In the last 50 years of British politics, a series of Prime Ministers have been seen to utilise prime ministerial powers in as increasingly independent and arguably presidential way. However, have the powers of the Prime Minister actually increased, or have a number of recent Prime Ministers simply been more bold in harnessing the powers in place and more smart in managing and tackling the political environment of the United Kingdom? The latter currently seems far more tenable for reasons that will further be discussed.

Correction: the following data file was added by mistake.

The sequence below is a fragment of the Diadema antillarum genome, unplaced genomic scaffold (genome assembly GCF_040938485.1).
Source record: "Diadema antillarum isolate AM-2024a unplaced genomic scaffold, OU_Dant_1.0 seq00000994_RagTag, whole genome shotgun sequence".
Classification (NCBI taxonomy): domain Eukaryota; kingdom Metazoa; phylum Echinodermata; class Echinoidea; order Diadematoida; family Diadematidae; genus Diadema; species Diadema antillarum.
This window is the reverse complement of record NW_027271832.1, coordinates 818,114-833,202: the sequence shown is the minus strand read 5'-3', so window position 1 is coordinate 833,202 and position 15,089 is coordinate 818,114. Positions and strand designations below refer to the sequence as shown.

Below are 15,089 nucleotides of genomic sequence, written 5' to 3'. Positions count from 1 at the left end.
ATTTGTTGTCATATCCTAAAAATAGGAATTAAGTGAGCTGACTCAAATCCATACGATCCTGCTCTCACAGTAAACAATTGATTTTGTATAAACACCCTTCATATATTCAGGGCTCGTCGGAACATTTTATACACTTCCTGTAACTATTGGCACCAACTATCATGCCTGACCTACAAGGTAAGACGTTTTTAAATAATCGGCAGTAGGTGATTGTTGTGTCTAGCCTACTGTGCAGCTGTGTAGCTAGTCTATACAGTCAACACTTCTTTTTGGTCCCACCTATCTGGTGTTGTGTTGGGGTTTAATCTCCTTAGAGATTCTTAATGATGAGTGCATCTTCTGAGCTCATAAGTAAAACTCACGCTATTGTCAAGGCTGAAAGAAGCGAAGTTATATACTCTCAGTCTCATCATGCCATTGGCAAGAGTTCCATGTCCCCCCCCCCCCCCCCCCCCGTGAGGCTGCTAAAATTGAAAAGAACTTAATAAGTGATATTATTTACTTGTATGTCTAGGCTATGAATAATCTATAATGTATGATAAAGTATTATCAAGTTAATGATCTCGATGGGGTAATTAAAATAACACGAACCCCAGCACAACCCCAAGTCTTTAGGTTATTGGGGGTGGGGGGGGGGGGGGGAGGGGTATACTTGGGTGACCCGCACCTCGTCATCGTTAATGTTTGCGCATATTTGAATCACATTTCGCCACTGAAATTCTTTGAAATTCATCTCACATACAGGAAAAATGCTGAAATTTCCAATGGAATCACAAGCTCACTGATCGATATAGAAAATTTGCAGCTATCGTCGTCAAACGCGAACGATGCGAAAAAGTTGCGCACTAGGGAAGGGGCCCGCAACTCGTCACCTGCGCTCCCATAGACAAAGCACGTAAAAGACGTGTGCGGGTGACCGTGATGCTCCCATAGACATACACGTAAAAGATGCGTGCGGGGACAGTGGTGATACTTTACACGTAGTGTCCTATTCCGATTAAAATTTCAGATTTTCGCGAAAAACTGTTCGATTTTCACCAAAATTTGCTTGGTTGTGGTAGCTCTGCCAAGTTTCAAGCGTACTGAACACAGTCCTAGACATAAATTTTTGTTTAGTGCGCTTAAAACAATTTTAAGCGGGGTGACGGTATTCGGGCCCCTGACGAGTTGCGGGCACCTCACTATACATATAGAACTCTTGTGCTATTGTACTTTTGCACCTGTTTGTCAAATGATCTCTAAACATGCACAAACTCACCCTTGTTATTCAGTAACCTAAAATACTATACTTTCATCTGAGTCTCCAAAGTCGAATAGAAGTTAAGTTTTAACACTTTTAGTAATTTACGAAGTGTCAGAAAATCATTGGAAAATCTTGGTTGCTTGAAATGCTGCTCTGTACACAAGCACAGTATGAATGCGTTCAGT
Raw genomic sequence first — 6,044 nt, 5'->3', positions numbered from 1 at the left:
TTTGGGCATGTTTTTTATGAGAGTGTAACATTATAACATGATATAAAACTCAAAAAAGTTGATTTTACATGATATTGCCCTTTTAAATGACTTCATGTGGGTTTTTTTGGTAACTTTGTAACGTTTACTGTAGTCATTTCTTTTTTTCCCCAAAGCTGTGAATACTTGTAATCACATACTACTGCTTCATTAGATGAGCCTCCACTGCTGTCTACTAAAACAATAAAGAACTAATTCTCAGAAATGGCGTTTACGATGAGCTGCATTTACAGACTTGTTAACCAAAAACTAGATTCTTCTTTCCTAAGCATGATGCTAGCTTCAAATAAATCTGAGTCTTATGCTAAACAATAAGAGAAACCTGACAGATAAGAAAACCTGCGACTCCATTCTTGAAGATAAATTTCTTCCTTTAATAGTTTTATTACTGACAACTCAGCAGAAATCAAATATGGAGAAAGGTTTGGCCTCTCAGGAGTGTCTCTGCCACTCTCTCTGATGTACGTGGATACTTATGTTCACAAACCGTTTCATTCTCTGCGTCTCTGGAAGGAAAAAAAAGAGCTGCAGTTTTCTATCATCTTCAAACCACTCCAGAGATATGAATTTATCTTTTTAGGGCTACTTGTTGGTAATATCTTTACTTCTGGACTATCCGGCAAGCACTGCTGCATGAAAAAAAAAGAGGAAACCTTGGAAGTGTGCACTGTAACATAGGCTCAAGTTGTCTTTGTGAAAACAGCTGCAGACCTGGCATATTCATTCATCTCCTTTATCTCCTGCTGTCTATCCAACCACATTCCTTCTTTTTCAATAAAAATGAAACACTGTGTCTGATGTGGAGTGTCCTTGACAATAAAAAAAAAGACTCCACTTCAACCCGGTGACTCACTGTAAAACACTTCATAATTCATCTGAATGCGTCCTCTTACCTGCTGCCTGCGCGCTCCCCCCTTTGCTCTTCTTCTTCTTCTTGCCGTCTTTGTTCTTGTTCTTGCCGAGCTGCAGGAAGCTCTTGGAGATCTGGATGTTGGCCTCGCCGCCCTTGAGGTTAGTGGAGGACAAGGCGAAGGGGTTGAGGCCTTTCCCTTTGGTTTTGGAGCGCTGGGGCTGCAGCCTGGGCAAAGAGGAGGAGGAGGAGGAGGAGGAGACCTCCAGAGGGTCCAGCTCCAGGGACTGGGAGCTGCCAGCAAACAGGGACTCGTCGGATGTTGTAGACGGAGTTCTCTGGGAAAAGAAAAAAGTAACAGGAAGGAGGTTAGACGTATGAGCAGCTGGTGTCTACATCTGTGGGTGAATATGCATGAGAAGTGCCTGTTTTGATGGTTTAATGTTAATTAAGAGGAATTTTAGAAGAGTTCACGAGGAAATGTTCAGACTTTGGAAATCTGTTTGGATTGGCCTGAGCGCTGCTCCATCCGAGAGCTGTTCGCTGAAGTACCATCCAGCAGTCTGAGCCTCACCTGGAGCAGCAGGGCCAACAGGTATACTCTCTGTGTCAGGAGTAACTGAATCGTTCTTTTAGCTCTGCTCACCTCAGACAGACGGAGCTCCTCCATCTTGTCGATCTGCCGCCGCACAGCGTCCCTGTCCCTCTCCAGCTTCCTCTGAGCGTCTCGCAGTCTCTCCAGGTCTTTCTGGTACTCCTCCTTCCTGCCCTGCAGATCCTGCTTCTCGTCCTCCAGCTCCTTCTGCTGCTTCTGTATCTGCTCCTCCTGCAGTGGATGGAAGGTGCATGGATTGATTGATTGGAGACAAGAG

It is the state of British politics now that personalised leadership is the new norm. Blair and Cameron have in particular shown an adeptness in acting as lone ambassadors for their parties. Being elected when one personally and solely represents the party undoubtedly boosts the mandate of a top-down, presidential style of Government. Recent political campaigns, like Cameron’s, have undoubtedly been more centred on the individual than their party; both he and Blair sought to modernise their party, and in turn became prominent figureheads. It is evident that those party leaders who run a very personal campaign see great success; both Blair and Thatcher saw 3 successful terms with a high majority in the House of Commons. Personalised leadership is then an already and increasingly popular style of leadership amongst the British people, and does grant the Prime Minister with more of a mandate for using greater power on an individual basis.